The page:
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Efficient and fast separation for low molar mass polymers and proteins can be achieved using a combination of micro columns packed with smaller particles and optimized detectors. Although traditional analytical RI detectors, such as the SECcurity RI, profit from the higher resolution of micro columns, less peak broadening and higher resolution are the benefits that dedicated micro cell detection units offer.

 

Introduction

As in HPLC before there is now a trend in GPC/SEC to separate low molar mass polymers and oligomers on columns filled with particles of small particle size. Smaller particles generally have the advantage that higher resolution is achieved.

Unlike in UHPLC in :GPC/SEC it is not the extremely high pressures that are a challenge but the cell volumes of the typical GPC/SEC detectors and the dead volumes especially when working with multi detection. If the cell volume is too large, the previously separated oligomers will be back- mixed in the detector cell and the advantage of small particle sizes and dedicated micro columns is lost.

Cells with small volumes are already available for many UV/DAD detectors and can be replaced easily. However for the most common GPC/SEC detector, the refractive index RI, only very few models are suited and there is no easy exchange of cells. With the PSS SECcurity :-RI an RI with smallest cell volume (1.7 :L), specifically designed for the use with micro columns is now available. The detector can be seamlessly retrofitted at any time in PSS SECcurity GPC systems as well as in Agilent 1260/1290-Systems.

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Procedure, Results & Discussion

Smaller particles are used to obtain higher resolution. If these particles are packed in GPC/SEC columns with smaller inner diameters (compared to traditional analytical columns) an efficient separation can be achieved that needs less mobile phase. Traditionally micro columns are run at a reduced flow-rate between 0.35 ml/min, but modern materials can be also operated in the flow-rate range of 0.5 - 0.7 mL/min to save not only mobile phase, but also time.

Typical column dimensions for micro columns are e.g. 150 to 250 mm length and 4.6 mm inner diameter. The limitations of this approach with respect to molar mass and polymer type are currently being evaluated. Potential problems for higher molar masses might be shear forces from column frits or the material itself and chromatographic artifacts.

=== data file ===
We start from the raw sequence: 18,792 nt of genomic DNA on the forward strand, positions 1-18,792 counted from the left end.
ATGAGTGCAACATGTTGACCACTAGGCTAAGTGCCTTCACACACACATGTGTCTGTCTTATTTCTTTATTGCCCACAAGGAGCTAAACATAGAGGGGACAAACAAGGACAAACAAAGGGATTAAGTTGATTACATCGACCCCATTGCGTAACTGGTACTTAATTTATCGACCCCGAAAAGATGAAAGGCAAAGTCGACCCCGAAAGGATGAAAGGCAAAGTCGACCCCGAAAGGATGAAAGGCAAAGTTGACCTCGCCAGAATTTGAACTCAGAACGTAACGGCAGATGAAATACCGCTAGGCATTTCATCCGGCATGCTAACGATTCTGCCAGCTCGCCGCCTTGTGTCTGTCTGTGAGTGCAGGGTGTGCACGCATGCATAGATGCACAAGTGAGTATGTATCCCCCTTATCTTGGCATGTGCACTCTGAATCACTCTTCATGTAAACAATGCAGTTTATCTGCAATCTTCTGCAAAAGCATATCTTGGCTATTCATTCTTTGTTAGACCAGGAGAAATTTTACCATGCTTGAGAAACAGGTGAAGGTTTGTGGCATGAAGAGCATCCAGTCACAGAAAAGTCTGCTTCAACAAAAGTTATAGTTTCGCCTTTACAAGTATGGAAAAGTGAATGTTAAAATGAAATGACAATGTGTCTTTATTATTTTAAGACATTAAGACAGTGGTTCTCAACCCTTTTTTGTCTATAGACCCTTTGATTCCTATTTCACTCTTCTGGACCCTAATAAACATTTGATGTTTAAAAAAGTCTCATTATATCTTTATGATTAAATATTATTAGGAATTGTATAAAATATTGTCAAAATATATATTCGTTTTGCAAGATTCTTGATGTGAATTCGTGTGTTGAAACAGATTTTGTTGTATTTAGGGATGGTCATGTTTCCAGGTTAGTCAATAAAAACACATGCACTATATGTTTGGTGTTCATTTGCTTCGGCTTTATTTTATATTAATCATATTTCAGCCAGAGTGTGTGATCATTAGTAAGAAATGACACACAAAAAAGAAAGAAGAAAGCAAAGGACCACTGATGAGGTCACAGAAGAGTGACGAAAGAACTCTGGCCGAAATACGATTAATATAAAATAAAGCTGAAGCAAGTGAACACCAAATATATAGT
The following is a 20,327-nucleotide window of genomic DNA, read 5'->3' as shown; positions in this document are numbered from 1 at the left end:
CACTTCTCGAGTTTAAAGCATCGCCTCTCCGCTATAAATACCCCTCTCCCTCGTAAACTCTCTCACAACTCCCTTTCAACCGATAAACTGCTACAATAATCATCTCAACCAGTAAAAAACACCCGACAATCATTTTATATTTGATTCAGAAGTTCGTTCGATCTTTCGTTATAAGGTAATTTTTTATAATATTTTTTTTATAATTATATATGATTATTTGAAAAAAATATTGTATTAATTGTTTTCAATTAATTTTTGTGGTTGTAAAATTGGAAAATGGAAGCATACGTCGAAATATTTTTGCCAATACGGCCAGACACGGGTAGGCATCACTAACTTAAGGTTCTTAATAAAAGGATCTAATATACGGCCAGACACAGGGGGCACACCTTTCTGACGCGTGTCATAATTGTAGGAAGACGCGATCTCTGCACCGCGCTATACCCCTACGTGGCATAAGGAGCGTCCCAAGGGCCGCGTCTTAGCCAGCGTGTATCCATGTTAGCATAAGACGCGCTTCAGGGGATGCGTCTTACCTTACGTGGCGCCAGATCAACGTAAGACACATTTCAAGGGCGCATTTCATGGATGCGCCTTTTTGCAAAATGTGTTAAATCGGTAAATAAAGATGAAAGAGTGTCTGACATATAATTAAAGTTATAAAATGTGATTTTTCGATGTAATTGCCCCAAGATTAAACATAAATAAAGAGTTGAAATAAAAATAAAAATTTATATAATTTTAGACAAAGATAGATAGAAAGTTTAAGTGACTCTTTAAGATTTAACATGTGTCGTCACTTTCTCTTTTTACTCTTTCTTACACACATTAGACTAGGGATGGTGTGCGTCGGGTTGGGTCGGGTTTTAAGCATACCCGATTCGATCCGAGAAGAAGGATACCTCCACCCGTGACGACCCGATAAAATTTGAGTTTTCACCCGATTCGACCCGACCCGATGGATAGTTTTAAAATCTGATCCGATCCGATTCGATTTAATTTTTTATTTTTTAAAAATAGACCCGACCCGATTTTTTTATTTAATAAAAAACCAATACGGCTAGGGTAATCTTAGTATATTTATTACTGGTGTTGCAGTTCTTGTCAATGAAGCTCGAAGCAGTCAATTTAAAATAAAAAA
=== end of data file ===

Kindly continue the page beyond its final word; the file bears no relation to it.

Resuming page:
For this application note PSS SDV columns, a polymeric crosslinked styrene-divinyl benzene material, have been used to investigate the resolution and the performance of the PSS µRI for oligomeric polystyrene. An advantage of polymeric stationary phases over silica based materials is that less interactions are observed. In addition it is easier to construct a column set that is mismatch free to cover a wider molar mass range.

Figure 1 shows a comparison of the separation of an oligomeric polystyrene on 2 polymer based PSS SDV micro columns with small particles using a analytical SECcurity RI with 8µL cell and the PSSµRI with a 1.7 µL cell.

 

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Although the analytical RI has already a very good performance it is possible to detect more oligomers with the µRI Detector. Table 1 shows the results for the area analysis of the peaks as well as the molar masses for each oligomer.

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Besides the higher resolution the µRI detector shows also less signal broadening. Figure 2 shows a magnified comparison of the 2 traces for Peak F. Here it is clearly visible that the peak for the µRI is narrower. This also explains the small differences for the peak area obtained with the analytical RI and the more accurate µRI.

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